All life on Earth (bacteria, archaea, eukarya) is thought to have evolved from a common ancestor, or last universal common ancestor (LUCA). What do we know about the characteristics of LUCA based upon extant life?

  • 4
    $\begingroup$ Wikipedia's article does a pretty fair job of summarizing the likely nature of the LUCA. $\endgroup$
    – mgkrebbs
    Commented Mar 20, 2012 at 4:35
  • 1
    $\begingroup$ Seems rather broad at the moment. Perhaps one should constrain the question? $\endgroup$
    – bobthejoe
    Commented Apr 15, 2012 at 18:54

1 Answer 1


Carl Woese has much to say on this subject, including:

“The ancestor cannot have been a particular organism, a single organismal lineage. It was communal, a loosely knit, diverse conglomeration of primitive cells that evolved as a unit, and it eventually developed to a stage where it broke into several distinct communities, which in their turn become the three primary lines of descent [bacteria, archaea and eukaryotes].”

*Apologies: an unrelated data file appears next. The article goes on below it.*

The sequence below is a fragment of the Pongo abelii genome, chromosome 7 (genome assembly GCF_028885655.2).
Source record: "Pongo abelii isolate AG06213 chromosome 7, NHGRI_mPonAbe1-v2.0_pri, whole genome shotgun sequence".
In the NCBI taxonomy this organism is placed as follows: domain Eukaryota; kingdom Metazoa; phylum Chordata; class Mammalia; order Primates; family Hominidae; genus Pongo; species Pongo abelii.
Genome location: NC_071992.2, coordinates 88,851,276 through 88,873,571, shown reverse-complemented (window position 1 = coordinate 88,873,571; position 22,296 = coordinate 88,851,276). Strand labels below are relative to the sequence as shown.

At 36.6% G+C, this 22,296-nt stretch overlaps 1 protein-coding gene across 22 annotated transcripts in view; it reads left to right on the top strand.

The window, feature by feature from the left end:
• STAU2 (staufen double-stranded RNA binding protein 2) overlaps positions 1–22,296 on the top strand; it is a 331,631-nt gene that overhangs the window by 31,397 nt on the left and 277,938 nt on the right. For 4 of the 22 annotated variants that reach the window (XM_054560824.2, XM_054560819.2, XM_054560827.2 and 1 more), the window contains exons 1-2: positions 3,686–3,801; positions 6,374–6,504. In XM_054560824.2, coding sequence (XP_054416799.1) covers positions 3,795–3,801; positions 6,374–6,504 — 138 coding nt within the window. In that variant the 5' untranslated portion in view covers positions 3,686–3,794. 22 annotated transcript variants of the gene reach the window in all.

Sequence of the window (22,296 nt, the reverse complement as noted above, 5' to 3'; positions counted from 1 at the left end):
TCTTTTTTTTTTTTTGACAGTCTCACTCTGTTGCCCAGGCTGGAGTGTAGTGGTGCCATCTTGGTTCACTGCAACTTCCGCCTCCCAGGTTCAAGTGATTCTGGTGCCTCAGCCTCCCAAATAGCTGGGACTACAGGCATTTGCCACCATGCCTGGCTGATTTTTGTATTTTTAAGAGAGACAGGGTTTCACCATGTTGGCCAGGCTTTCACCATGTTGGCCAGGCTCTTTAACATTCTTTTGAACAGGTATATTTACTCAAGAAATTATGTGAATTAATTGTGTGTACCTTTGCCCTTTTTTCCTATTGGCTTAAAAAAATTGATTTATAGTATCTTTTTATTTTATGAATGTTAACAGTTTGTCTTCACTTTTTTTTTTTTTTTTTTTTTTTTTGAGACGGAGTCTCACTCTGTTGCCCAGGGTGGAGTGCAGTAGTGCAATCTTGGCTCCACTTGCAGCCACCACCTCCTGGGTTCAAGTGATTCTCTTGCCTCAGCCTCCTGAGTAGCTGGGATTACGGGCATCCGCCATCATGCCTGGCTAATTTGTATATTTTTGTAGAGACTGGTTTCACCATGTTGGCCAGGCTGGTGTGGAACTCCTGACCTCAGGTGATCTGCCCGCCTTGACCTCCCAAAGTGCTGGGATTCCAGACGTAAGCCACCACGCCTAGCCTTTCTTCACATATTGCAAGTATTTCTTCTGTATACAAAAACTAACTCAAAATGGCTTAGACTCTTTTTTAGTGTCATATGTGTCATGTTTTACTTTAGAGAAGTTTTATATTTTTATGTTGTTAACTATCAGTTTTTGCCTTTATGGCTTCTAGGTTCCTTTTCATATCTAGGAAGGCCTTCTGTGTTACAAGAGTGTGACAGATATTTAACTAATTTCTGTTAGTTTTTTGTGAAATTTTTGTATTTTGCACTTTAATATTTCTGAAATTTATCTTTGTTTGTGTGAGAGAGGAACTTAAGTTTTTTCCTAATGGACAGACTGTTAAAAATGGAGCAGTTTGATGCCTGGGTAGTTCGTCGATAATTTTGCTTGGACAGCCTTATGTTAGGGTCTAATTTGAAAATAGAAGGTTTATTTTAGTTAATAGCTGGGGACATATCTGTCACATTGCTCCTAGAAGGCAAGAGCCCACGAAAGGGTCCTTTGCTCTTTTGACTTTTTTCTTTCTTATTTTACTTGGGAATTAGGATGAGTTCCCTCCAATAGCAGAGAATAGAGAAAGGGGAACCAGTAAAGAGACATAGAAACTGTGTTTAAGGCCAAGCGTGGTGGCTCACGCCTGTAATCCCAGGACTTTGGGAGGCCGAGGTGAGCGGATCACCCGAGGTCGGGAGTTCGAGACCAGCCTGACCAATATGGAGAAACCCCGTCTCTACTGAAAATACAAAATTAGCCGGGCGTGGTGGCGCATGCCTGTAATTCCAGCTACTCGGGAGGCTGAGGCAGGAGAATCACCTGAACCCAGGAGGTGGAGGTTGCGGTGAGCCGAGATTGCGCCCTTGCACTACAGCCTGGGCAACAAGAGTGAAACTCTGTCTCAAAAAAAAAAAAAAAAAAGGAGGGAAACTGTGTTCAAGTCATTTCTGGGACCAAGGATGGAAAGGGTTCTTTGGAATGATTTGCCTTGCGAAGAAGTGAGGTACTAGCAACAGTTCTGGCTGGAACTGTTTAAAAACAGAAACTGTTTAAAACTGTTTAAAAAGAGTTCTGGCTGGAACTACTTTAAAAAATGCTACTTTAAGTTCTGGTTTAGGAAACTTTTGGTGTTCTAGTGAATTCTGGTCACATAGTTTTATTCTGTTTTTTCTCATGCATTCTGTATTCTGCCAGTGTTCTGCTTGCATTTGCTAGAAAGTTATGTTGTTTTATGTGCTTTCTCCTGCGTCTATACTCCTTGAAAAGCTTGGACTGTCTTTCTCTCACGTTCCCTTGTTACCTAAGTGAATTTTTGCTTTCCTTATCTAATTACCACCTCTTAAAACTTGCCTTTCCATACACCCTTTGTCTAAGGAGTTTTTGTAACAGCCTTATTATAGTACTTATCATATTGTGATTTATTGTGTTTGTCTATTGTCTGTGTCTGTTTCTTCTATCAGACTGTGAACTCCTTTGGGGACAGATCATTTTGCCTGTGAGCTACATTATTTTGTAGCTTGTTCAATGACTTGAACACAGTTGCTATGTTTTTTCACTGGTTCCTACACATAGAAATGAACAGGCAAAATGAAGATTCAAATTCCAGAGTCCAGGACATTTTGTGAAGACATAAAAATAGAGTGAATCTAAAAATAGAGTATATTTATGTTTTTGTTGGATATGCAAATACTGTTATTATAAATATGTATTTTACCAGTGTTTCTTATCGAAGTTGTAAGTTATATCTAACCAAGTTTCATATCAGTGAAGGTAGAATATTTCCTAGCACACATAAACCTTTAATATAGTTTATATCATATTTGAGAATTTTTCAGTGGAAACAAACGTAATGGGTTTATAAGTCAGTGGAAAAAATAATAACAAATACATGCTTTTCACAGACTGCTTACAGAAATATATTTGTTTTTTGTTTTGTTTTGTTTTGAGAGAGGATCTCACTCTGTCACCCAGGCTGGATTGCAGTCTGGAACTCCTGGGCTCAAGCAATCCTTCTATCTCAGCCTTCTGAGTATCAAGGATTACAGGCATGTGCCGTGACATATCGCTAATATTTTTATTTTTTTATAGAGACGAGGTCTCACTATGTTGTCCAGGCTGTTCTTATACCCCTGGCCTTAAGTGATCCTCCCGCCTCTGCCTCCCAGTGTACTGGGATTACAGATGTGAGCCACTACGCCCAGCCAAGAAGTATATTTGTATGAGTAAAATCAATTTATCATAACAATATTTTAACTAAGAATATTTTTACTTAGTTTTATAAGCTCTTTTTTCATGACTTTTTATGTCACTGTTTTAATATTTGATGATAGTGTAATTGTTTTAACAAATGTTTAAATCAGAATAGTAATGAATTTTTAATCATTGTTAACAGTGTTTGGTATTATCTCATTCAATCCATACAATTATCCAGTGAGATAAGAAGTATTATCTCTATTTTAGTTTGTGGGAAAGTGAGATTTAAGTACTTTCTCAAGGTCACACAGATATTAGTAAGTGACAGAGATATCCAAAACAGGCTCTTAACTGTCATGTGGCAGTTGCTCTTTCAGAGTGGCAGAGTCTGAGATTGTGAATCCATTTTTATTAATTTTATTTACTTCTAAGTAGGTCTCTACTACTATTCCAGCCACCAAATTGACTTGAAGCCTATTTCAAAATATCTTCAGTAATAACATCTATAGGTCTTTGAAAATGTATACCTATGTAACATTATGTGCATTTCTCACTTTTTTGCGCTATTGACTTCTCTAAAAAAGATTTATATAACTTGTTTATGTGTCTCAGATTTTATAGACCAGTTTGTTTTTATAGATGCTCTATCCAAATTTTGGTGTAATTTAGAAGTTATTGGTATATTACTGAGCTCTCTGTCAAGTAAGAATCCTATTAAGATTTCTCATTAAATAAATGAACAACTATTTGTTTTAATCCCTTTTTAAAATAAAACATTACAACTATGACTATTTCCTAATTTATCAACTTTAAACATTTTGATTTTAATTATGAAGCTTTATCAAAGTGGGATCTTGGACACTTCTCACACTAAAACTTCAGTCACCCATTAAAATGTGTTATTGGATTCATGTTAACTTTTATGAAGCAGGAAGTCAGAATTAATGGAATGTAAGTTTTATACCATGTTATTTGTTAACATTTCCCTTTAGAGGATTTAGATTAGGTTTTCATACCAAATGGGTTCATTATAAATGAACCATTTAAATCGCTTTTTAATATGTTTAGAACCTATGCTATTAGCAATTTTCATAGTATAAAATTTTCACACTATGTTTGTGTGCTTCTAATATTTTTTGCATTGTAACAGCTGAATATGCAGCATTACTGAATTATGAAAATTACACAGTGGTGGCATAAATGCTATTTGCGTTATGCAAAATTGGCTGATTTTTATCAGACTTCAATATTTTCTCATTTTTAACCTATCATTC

There is a 2000 Scientific American article by W.F. Doolittle that discusses much of Woese's (and others') work understanding this question.

Also, see a couple of Woese articles here and here.


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